Catcher in the Rye Essay: The Innocence of Holden

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The Innocence of Holden in The Catcher in the Rye


In J. D. Salinger's novel The Catcher in the Rye, Holden Caulfield, the protagonist, spends several days wandering around New York. During this time, he learns many things about himself. He seems to have some sort of mental problem, but this problem fortunately begins to be less serious by the end of the story. But more interesting that the things he knows about himself are the things he does not know about himself. Holden is constantly holding children on a pedestal and dismissing adults as "phonies." Holden, though he does not know it, subconsciously protects the innocence of childhood within his mind.


In the book, Holden constantly reminisces about Jane
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Holden also reminisces about his younger brother, Allie, who has passed away. He views his brother, at times, as a god. When he is walking down Fifth Avenue, he is afraid that he will fall off the curb every time he reaches the end of a block and will die, so he prays to Allie:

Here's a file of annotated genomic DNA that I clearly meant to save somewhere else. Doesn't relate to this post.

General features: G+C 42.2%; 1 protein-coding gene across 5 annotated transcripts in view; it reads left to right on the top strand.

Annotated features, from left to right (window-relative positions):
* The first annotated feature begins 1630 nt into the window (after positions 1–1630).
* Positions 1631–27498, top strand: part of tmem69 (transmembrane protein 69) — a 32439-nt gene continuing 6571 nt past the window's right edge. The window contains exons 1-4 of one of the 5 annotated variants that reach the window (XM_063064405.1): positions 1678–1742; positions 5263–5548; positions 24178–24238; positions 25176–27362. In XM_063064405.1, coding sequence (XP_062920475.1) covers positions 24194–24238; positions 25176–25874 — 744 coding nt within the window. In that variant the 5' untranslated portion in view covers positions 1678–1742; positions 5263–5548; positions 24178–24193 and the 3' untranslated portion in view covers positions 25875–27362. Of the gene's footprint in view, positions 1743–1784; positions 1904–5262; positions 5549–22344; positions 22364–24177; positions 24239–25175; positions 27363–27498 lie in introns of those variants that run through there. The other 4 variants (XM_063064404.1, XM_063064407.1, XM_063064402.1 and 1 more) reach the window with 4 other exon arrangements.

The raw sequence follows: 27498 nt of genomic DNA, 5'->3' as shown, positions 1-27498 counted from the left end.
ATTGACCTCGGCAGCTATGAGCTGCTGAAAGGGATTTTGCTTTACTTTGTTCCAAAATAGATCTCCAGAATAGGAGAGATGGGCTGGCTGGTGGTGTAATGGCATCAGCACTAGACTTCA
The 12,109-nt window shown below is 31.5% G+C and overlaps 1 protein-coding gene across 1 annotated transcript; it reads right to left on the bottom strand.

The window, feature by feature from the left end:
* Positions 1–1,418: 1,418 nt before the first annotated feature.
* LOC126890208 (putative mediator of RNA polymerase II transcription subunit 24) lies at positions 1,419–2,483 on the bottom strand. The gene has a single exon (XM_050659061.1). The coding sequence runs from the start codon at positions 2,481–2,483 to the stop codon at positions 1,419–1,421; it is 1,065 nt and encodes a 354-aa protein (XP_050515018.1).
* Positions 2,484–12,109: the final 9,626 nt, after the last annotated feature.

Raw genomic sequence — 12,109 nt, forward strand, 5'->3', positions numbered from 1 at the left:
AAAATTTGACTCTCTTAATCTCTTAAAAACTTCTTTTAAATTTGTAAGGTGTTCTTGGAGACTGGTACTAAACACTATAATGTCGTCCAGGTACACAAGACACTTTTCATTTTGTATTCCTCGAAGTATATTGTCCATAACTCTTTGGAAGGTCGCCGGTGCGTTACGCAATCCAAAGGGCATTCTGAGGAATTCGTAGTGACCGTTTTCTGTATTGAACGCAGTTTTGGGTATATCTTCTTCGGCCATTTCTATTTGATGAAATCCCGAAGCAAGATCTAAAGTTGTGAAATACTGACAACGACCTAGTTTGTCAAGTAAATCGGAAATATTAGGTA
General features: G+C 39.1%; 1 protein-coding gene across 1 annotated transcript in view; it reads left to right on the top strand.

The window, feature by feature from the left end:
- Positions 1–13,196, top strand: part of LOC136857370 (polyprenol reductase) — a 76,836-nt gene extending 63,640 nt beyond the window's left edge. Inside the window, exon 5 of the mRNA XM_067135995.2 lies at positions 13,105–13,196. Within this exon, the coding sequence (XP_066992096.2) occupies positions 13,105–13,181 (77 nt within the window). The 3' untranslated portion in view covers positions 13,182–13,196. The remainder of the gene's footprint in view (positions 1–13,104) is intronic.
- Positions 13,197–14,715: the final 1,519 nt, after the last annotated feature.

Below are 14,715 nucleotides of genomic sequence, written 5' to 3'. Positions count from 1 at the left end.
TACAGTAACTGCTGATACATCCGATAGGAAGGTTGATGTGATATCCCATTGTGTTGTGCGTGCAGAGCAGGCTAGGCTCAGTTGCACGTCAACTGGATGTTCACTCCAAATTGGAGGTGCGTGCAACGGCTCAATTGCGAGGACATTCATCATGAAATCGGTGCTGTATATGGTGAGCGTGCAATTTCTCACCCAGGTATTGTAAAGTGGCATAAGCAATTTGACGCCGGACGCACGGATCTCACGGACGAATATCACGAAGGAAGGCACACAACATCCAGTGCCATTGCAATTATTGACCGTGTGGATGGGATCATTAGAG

Then I started doing something else. Every time I'd get to the end of a block I'd make believe I was talking to my brother Allie. I'd say to him, "Allie, don't let me disappear. Allie, don't let me disappear. Allie, don't let me disappear. Please, Allie." And then when I'd reach the other side of the street without disappearing, I'd thank him. (198)


This quote shows how Holden feels about Allie. Holden views his brother as an image of perfection, since he is dead and Holden cannot see any of Allie's flaws. Allie died at the age of ten, and Holden thus sees him as dying while he was still an innocent child. Since Holden has no contact with children other than his sister Phoebe, who herself has an urgent desire to become an adult, Holden idolizes Allie. He protects his brother as an image of innocence that he will forever be able to remember.


Finally, Holden remembers the times in his childhood that he spent at the Museum of Natural History. He thinks of the many trips that he took there with his class in elementary school. He remembers how the museum was always the same every time he
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